The months since Donald Trump’s victory in the presidential election have been a time for soul searching among those of us who served in the Obama Administration. Did our work on health policy, climate change, or trade inadvertently contribute to the wave of populist rage that has been credited with carrying Trump to the White House? Last weekend, two highly regarded former Obama Administration foreign policy officials, Jon Finer and Rob Malley, stepped into this discussion, writing in The New York Times that a policy focus on terrorism, which predates Obama but that the former president helped carry forward, led to unfounded American concern over terrorism and ultimately allowed Donald Trump to exploit those fears all the way to the White House.  I served in the counterterrorism directorate at the National Security Council (NSC) during the same period, and I have great respect for both of them and appreciate the conversation they raise about Trump’s willingness to exploit fear of terrorism (not to mention crime, immigration, and trade) for his own political gains.  But in so doing they make claims that I fear could be misinterpreted as skewing the record of the past several years or associating the counterterrorism community with Trump’s most controversial policies.

Of course any policy essay written at this time bears the risk of being misinterpreted.  But it is particularly important to be careful in the counterterrorism policy space, where a bipartisan cadre of professionals have proudly worked for the past decade to pursue rational, effective, and ethical counterterrorism policies only to see President Trump propose or implement highly objectionable policies that are not grounded in sound counterterrorism policy and are unlikely to keep us safe.

The core of Malley and Finer’s argument is that terrorism is a low-risk phenomenon in the United States – statistically less likely than drowning in a bath tub – yet we have fundamentally distorted our foreign policy decision making and created a “Counterterrorism Industrial Complex” in response.  Like myself, many of those who have spent extensive time in the counterterrorism community and pored over the daily flow of threats would argue that Malley and Finer have it backwards.  The relatively low risk of a major terrorist attack in the United States today is precisely because we have built the institutions, staffed by thousands of public servants, dedicated to preventing terrorist attacks.  We should regularly reassess whether our national security investments and policy priorities are aligned with the threats we face, but in so doing, it is important not to confuse a real but successfully managed threat with a minor one.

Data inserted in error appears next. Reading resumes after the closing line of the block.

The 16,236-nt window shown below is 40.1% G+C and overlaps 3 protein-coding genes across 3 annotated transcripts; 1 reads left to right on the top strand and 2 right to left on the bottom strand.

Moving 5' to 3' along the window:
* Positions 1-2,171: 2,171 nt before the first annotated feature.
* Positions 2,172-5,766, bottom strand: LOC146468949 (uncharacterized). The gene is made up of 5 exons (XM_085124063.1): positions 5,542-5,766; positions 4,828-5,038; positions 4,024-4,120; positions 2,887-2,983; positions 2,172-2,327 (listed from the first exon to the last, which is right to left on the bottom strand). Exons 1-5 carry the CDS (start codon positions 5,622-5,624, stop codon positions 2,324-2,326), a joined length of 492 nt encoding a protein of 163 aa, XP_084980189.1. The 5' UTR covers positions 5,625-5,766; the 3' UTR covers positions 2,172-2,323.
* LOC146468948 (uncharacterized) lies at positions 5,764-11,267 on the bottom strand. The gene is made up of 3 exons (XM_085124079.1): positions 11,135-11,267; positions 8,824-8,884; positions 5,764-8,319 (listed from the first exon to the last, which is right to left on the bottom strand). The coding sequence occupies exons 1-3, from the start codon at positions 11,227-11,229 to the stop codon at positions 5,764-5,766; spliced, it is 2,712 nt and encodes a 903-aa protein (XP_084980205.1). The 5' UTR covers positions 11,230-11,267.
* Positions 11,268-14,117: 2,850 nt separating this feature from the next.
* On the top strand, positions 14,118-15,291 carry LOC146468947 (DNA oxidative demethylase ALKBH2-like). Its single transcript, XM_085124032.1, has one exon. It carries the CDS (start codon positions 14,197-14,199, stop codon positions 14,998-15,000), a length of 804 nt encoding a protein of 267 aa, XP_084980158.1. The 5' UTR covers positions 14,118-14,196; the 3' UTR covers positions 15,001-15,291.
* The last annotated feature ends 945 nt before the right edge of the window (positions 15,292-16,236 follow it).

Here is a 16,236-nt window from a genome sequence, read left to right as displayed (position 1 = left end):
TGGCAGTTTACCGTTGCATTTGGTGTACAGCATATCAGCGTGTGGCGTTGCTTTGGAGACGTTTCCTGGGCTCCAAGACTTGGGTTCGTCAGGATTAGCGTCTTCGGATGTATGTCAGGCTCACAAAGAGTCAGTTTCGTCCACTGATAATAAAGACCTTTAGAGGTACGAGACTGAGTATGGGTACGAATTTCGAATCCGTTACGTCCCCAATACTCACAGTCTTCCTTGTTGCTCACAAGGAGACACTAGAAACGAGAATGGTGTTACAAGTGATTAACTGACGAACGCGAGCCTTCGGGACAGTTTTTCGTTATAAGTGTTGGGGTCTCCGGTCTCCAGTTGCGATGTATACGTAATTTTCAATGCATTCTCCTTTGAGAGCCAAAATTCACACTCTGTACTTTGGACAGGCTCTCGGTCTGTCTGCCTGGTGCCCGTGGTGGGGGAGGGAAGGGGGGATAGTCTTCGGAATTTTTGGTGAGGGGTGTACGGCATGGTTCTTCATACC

Malley and Finer’s piece also contends that our focus on terrorism has created a distortion in our foreign policy decision making, citing a parallel process for counterterrorism that the authors believe often produces policy recommendations at odds with broader foreign policy aims.  Having led or participated in parts of this counterterrorism policy process during the Obama Administration, I believe this mischaracterizes the process.  It is true that counterterrorism policy requires specific expertise to assess terrorist organizations, the capabilities and limits of U.S. forces, and authorizations that ultimately make good policy.  This in turn requires a dedicated policy process – just as with cyber, counter-proliferation, or international economic policy.  But aside from the most sensitive cases, Obama counterterrorism officials urged and practiced integrated policymaking between the counterterrorism, regional, and other functional policy communities.  Indeed, a look at President Obama’s policy guidance for use of force outside of active warzones describes a comprehensive interagency process set up to consider a range of voices on proposed operations and their broader policy consequences. There are often disagreements – and differences between regional and functional policymaking are hardly limited to the field of counterterrorism – but the NSC policy process has long been designed specifically to address this.  Challenging issues are regularly elevated to top policy committees, where senior officials consider a range of national security and other equities and do their best to make sound decisions.  Although The New York Times is not the forum for debating the finer points of interagency process, two experts on the NSC process would have done well to avoid leaving any impression that this does not happen or that differences of opinion between functional and regional policy communities are unusual.